TRANSPORT Minister Pascal Donohoe has been accused of introducing 'completely meaningless' road safety legislation because there are no plans to close a loophole which makes it almost impossible to prosecute drivers for texting.
Road safety campaigners have been warning the Government for more than a year that laws dealing with drivers who use their phones are inadequate.
Senior gardai have accused the Department of Transport of 'gross incompetence' in the drafting of road safety laws.
The Minister is due to introduce new legislation before the Dail in December.
The proposed Road Traffic Act will include penalties for using the internet on smart phones whilst driving.
But there are still no plans to give gardai power to seize mobile phones to examine them.
This failure, said road safety campaigner Susan Gray, was "completely baffling".
Gardai have chosen instead to prosecute offenders for holding a mobile phone.
No-one has ever been convicted of texting whilst driving in the 18 months since it was banned.
"The hands of the ordinary guard are tied because the law is unenforceable," Ms Gray said.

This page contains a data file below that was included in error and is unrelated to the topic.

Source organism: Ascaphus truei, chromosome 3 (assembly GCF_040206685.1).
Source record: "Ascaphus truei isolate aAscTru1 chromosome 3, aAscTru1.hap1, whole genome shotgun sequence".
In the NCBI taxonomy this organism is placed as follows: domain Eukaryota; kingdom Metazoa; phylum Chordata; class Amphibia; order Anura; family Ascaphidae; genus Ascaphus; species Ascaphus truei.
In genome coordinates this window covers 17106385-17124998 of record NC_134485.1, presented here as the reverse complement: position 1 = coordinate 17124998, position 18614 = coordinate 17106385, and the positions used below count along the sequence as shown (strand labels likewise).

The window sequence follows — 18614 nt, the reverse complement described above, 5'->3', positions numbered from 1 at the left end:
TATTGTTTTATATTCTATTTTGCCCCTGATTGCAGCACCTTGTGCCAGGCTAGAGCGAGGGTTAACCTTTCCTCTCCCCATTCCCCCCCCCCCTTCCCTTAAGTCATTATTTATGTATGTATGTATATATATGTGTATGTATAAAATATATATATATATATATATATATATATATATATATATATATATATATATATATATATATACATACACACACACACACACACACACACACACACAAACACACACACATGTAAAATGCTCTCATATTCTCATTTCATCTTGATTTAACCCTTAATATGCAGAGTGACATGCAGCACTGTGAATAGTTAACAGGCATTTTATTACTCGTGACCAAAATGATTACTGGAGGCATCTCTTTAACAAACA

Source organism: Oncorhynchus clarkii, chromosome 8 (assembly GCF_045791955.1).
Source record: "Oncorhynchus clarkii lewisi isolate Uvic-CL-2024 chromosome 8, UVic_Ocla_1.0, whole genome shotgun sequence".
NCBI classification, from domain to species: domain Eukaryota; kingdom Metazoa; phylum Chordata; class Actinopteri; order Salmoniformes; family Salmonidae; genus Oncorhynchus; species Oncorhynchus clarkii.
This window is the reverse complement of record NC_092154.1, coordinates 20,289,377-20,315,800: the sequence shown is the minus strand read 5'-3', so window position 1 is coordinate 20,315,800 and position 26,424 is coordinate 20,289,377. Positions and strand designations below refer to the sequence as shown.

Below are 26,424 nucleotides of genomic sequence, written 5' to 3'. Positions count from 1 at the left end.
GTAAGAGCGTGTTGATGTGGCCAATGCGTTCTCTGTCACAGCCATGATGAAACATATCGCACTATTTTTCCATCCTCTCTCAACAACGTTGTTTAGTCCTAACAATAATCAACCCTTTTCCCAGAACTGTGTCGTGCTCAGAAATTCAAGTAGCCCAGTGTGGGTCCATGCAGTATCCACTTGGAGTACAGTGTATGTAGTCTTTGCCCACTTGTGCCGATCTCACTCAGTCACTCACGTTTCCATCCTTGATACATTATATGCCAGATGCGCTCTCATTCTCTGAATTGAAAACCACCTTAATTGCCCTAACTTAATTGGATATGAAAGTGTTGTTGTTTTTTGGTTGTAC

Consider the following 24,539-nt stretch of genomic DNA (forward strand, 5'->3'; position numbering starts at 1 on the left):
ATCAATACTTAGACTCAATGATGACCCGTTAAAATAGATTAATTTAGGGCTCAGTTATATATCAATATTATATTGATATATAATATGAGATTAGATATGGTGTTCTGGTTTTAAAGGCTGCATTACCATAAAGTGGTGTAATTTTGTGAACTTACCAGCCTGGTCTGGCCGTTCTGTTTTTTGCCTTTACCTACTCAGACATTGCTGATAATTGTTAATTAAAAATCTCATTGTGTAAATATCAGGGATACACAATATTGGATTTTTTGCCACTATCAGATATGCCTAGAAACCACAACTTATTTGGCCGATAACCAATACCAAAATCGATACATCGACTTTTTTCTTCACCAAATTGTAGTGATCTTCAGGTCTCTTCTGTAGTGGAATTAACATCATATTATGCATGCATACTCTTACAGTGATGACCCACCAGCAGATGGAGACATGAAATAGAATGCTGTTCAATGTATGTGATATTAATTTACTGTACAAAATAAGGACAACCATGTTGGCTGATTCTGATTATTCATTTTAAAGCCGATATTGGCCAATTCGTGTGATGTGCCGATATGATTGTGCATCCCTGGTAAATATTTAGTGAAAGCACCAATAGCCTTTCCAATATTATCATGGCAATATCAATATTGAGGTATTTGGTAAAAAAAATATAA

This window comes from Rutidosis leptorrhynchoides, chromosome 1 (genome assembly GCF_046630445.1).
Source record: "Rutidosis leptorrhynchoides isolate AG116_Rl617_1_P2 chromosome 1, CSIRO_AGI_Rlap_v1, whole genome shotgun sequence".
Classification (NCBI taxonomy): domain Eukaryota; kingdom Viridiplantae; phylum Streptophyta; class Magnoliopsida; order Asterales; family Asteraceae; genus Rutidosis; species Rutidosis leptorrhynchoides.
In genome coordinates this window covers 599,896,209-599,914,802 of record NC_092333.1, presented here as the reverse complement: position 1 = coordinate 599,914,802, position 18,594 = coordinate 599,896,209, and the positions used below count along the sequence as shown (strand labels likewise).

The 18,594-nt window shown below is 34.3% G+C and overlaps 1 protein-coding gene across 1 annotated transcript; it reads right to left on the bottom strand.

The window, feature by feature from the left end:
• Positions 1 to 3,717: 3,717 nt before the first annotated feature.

Even if the offence becomes punishable with on-the-spot penalty points, a motorist who appeals the decision could have the penalty overturned in the courts because gardai could not examine his/her phone.
"We raised this and other issues with the Minister in January," said Ms Gray from the road safety group Parc (Public Against Road Carnage).
"We told him the law (on texting) is unworkable because gardai were never given the powers to seize or examine someone's mobile phone.
"Now there are proposals to ban the downloading of apps and using Google, but again these will not be enforced because of this failure to give gardai the appropriate powers.
"The only cases we see where powers may eventually be given to seize phones are in cases of fatal incidents and only after a court order from a judge. It's not working."
There is a growing focus on road safety laws after a High Court judge ruled last week that anyone failing a garda station breath test must be given a print-out of the reading in both Irish and English.
The loophole was closed within days.
The Director of Public Prosecutions (DPP) Claire Loftus will decide by October 16 on whether or not to appeal the High Court ruling which affects up to 2,000 drink-drive cases in the State.
A costs hearing is due that day and Ms Loftus will indicate to the court whether or not the ruling will be appealed.